Serge Rombouts: ‘It is important to have attention for other people’
‘There’s so much going on, and it’s hugely interesting.’ Serge Rombouts, professor of Methods of Cognitive Neuroimaging, is describing his new position on the Executive Board of the Institute of Psychology. His appointment as a board member is very new. It is only since February that he has been responsible for a diverse portfolio comprising many different facets of the institute, many of them focusing on ‘people’.
‘I have a broad advisory role in the board,’ Rombouts explains. Developing talent, advising on the policy for professorial chairs, academic staff, lecturers in the bachelor’s department: these are just some of the areas he is involved in. And these are all areas where people are important – one might consider this HR work. This focus is perfectly suited to someone who throughout his academic career has worked with colleagues from all possible disciplines, and who has a keen eye for people. In this kind of interdisciplinary collaboration, everyone contributes not only their own academic expertise but also their own individual outlook. ‘That diversity of perspectives is very important.'
The magic of technology
Rombouts was trained as a physicist, but quickly moved into cognitive sciences. ‘I started doing research with brain scans. It was magical! Using technology that was very new at the time, it was possible to see which areas of the brain were active when people performed particular memory tests. I felt completely in my element and knew straight away that I wanted to carry on doing this work. Since then, the technology used in brain scans has come a long way and Artificial Intelligence (AI) plays a major role. ‘With the help of AI we analyse the MRI scans of large groups of people. That generates algorithms that we can use to investigate such things as whether it is possible to predict the likelihood of someone developing dementia, or whether we can help recognise the brain disease from which someone may be suffering.’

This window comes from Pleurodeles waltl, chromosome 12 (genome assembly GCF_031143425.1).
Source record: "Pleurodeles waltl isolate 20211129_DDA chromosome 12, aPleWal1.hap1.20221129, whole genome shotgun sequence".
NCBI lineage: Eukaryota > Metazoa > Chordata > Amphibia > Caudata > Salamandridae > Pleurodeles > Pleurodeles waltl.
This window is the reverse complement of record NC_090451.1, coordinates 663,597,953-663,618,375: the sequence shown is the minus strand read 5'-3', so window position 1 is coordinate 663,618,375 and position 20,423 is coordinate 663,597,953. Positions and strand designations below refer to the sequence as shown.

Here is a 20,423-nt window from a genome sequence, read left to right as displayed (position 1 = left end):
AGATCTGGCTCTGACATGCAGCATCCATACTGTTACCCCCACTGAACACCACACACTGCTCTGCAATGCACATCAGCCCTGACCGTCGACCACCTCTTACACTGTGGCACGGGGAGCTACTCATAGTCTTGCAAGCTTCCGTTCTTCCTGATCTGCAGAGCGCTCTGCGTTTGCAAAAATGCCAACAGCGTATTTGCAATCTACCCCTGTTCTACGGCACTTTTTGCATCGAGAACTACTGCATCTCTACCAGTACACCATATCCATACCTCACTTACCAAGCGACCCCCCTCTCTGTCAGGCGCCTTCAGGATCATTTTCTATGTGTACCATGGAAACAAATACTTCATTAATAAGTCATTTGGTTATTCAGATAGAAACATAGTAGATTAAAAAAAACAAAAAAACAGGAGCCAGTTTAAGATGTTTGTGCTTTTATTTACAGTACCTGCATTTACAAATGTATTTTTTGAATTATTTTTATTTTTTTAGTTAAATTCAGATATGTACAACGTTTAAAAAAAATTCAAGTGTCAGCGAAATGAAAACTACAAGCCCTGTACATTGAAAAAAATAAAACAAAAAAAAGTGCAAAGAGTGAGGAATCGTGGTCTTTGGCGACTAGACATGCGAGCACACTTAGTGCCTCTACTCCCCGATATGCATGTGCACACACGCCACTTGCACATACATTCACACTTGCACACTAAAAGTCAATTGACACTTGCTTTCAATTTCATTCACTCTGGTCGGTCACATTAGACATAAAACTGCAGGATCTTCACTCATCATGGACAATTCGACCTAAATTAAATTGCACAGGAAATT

‘I felt completely in my element in the field of cognitive science’
Cycling and thinking
His appointment is divided between the LUMC and the Institute of Psychology. Both of these are very intense work environments, and now he has board responsibilities as well. So, how does he deal with that? ‘Free time is important for me. I spend a lot of time with family and friends. And if the weather’s good, I’m off on my bike into the countryside. When I’m on my racing bike, my mind is focused completely on cycling. I’m going pretty fast, so I have to pay attention. But if I’m on my everyday bike I can really set my mind free to wander. When I was appointed as a professor in 2009, I worked out my whole inaugural lecture while on my bike. As I was cycling along, I could develop the complete structure of what I wanted to say.’
In 2006 he transferred from the VU Medical Center in Amsterdam to Leiden. It was a big decision: a new city, a new research perspective and a new work environment. ‘I’m someone who needs a change every so often; I thrive on it. For me it’s about having a new challenge, and getting out of my comfort zone.’ He had that feeling even as an adolescent. When he was sixteen he decided that he didn’t want to hang around in Brabant, in Steenbergen, where he grew up. ‘I felt strongly that I needed a change, so I left and went to study in Utrecht.’
"The diversity of perspectives is really important"
What’s important in life
Steenbergen continued to play an important role in his life, not least because his grandmother, who had brought him up, lived there. When she was growing old, he and his family became her carers, which grew more intensive as the years passed. ‘I’m very happy that I was able to help look after her and that I spent a lot of time with her. Going through that time, I really had the chance to think about what’s important in life. For me, it’s about meaning something for other people.’
And at a very different level, that’s exactly what he hopes to do in his board role. ‘I want to have time and attention for people, help support them, give them the space to develop their talents.’
Each month we follow the story of a board member: this is what I do administratively and this is what I am like personally.
Executive Board Psychology